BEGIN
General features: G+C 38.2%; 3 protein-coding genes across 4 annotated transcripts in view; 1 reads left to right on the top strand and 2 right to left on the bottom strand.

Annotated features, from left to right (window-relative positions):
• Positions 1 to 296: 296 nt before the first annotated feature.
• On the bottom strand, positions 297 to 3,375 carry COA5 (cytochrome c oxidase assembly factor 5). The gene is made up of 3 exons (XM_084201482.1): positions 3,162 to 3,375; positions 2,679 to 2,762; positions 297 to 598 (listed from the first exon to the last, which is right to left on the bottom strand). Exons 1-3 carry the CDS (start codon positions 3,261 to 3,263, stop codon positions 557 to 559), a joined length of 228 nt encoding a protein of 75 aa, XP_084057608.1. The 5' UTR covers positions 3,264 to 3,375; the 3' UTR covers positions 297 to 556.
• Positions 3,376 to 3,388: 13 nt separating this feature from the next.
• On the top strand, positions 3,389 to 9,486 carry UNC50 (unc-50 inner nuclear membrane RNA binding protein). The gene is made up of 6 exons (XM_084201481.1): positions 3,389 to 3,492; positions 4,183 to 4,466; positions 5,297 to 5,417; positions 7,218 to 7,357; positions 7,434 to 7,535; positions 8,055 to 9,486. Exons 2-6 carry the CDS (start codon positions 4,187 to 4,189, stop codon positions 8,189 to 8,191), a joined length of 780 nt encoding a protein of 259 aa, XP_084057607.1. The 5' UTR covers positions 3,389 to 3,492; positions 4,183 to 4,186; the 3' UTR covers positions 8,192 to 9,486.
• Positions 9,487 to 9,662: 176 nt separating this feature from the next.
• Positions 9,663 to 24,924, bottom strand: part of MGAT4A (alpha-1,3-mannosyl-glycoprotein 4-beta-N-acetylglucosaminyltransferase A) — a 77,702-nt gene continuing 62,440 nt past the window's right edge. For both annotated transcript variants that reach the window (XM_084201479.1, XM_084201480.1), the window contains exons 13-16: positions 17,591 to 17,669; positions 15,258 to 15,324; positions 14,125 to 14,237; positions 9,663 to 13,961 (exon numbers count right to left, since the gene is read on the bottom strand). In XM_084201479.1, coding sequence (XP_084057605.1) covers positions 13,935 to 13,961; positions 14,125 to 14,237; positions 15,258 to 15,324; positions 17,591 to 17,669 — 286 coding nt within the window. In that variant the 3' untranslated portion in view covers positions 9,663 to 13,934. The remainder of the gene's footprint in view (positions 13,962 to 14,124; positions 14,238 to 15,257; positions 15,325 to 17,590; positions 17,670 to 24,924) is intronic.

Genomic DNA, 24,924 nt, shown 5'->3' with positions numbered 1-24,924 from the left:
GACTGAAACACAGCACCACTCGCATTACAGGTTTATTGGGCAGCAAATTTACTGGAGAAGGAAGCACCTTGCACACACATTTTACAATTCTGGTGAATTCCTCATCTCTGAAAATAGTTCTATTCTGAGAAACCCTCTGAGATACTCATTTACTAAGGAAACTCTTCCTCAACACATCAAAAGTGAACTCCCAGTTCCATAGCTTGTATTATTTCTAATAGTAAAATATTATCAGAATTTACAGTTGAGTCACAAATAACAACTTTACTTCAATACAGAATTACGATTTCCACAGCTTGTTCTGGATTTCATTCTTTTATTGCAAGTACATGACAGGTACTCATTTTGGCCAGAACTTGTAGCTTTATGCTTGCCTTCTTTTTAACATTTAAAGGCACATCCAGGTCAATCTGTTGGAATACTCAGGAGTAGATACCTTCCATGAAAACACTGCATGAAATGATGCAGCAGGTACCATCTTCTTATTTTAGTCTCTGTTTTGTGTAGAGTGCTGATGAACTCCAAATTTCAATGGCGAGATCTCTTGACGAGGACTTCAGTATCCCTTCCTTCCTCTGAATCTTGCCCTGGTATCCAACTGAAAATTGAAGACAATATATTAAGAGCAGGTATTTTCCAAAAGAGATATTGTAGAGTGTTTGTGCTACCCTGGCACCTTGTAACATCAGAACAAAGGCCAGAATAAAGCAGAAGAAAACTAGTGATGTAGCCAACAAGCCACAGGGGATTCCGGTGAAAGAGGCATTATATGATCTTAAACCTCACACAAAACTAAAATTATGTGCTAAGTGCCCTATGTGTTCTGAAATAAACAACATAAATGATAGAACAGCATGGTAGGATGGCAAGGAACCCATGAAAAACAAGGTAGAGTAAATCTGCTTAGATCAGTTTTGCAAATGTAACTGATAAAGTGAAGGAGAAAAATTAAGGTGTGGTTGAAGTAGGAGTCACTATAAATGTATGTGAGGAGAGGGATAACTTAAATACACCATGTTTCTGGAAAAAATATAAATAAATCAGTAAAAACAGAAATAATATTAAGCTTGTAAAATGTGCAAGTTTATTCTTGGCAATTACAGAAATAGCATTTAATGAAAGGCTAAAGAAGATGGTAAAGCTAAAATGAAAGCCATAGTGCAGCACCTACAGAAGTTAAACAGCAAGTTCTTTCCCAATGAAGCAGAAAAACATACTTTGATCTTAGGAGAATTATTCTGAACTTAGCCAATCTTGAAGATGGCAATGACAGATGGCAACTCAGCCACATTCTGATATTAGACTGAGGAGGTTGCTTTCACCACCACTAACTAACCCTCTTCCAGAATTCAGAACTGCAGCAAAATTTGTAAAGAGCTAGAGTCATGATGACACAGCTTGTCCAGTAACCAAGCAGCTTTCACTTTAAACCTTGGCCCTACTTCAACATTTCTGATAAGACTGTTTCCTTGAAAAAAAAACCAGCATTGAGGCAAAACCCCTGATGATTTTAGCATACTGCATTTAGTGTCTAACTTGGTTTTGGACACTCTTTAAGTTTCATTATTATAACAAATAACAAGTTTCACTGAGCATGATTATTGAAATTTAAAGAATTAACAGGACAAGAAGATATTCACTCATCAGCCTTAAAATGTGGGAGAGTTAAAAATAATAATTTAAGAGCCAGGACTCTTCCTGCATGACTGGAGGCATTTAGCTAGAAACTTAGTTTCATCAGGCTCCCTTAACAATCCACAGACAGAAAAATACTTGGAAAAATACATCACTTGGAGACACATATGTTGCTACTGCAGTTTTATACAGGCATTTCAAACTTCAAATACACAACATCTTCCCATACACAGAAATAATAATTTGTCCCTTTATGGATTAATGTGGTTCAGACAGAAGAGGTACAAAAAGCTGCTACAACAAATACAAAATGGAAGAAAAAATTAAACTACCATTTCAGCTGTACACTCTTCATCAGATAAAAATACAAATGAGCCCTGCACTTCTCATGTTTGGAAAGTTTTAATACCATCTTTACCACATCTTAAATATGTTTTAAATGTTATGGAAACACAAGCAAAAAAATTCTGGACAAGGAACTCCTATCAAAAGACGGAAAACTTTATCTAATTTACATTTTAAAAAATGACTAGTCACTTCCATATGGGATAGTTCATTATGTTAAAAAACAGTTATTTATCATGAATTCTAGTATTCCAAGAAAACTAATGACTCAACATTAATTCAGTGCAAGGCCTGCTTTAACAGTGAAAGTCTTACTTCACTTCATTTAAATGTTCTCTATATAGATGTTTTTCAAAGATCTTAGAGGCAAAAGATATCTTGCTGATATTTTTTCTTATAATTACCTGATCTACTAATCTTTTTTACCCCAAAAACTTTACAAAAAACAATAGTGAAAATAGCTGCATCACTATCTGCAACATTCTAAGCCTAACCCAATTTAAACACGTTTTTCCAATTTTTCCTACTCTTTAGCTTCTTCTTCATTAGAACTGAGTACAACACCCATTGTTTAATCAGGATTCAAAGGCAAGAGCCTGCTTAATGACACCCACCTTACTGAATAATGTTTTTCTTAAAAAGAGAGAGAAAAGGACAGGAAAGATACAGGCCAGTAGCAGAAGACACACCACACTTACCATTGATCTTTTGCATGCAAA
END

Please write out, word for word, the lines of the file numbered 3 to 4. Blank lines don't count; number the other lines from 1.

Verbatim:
• Positions 1 to 296: 296 nt before the first annotated feature.
• On the bottom strand, positions 297 to 3,375 carry COA5 (cytochrome c oxidase assembly factor 5). The gene is made up of 3 exons (XM_084201482.1): positions 3,162 to 3,375; positions 2,679 to 2,762; positions 297 to 598 (listed from the first exon to the last, which is right to left on the bottom strand). Exons 1-3 carry the CDS (start codon positions 3,261 to 3,263, stop codon positions 557 to 559), a joined length of 228 nt encoding a protein of 75 aa, XP_084057608.1. The 5' UTR covers positions 3,264 to 3,375; the 3' UTR covers positions 297 to 556.